I have been demonstrating how to take a SaaS solution from business plan to a live application, using the example of a shiny, new trouble ticket app. Here is what we’ve covered so far:

Picking up from last week’s anatomy lesson, where I detailed the various parts of an AWS CloudFormation template, I am now ready to modify it to suit my specific requirements — automating the build of my support ticket service.

Click to enlarge.

The SaaS build work has now reached the heavily technical stage. I’ve written the head-meltingly complicated procedure below (thanks to the Drupal development agency Microserve for checking my code).

Experimenting with Amazon CloudFormation costs real money. Only follow these instructions if you are happy to waste a little cash. I assume you have already signed up for AWS.

I don’t describe all the SaaS build work required — there is no need to drag innocent people through the entire development process. These steps stick together a few building blocks to get to a basic working state.

Get a copy of Amazon’s CloudFusion template file

I chop and change Amazon’s template to get quick results, rather than doing it properly by writing a template from scratch. If you’ve ever wondered what a “dirty hack” is, you’re about to make one.

  1. Open the URL http://aws.amazon.com/cloudformation/aws-cloudformation-templates/. The page AWS CloudFormation Sample Templates – US East (Virginia) region appears.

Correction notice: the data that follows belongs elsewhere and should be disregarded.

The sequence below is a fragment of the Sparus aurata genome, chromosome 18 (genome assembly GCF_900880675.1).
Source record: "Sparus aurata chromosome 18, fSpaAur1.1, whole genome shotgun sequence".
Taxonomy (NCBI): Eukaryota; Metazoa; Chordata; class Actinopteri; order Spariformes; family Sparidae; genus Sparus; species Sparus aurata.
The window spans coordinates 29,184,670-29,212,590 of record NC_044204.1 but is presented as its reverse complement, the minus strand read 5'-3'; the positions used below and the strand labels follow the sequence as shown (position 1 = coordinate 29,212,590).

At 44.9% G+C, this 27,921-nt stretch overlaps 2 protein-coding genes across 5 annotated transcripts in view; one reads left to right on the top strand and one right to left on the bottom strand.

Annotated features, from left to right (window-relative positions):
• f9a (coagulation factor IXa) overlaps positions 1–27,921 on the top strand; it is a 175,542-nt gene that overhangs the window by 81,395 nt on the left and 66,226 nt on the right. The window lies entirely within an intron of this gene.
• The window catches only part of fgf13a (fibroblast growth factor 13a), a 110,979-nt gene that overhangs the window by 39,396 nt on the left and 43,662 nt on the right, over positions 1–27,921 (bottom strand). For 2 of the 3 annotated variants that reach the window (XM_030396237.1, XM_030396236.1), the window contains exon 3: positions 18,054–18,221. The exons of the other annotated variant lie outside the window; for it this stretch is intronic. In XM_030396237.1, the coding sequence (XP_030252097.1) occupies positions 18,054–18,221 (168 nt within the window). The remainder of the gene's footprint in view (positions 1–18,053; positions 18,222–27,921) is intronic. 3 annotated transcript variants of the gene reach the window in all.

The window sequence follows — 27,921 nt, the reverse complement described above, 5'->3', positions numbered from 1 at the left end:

2. Find the link called Highly Available Web Server with Multi-AZ Amazon RDS database instance and using S3 for storing file content. Amazon is not using short and snappy names here.
  3. Download the file Drupal_Multi_AZ.template from Amazon’s web site to your workstation.
  4. Pick a name for your copy. I called mine aws-cfn-support-template.json. No, my name’s not short and snappy either.
  5. If you use a code repository like Github or Gitorious, check in your new version.

You now have your local copy to edit and a remote backup (the original file on AWS).

Change the AWS CloudFormation Templates “Resources” section.

This is where we start hitting the code with a mallet. Check my last post for what a “Resources” section means – that describes the layout of a template file.

These edits change the configuration and sneak in a few Drupal developer tricks –  drush commands, modules and an install profile.

Is it all too much code to copy? Find the full template on github.

Change the ElasticLoadBalancer’s configuration

The elastic load balancers are certainly not flexible when it comes to right and wrong. They must receive a simple OK response (an HTTP 200). Drupal may give a range of responses, not just OK.

Check an ordinary file like README.txt instead of asking Drupal.

  1. Edit your copy of the template file. Find these lines:

    "HealthCheck" : {

    "Target" : "HTTP:80/",

    They are about halfway down the file.

  2. Change that Target line:

    "HealthCheck" : {

    "Target" : "HTTP:80/README.txt",

Update Drupal code and add modules

The Resources section contains an embedded bash script. This is described in my last post too. These edits change that script.

Add some extra modules for the support ticket system. I want these files copied to every server. Module files end up in /var/www/html/sites/all/modules. Modules don’t go in the S3 bucket (the S3 area is /var/www/html/sites/default/files).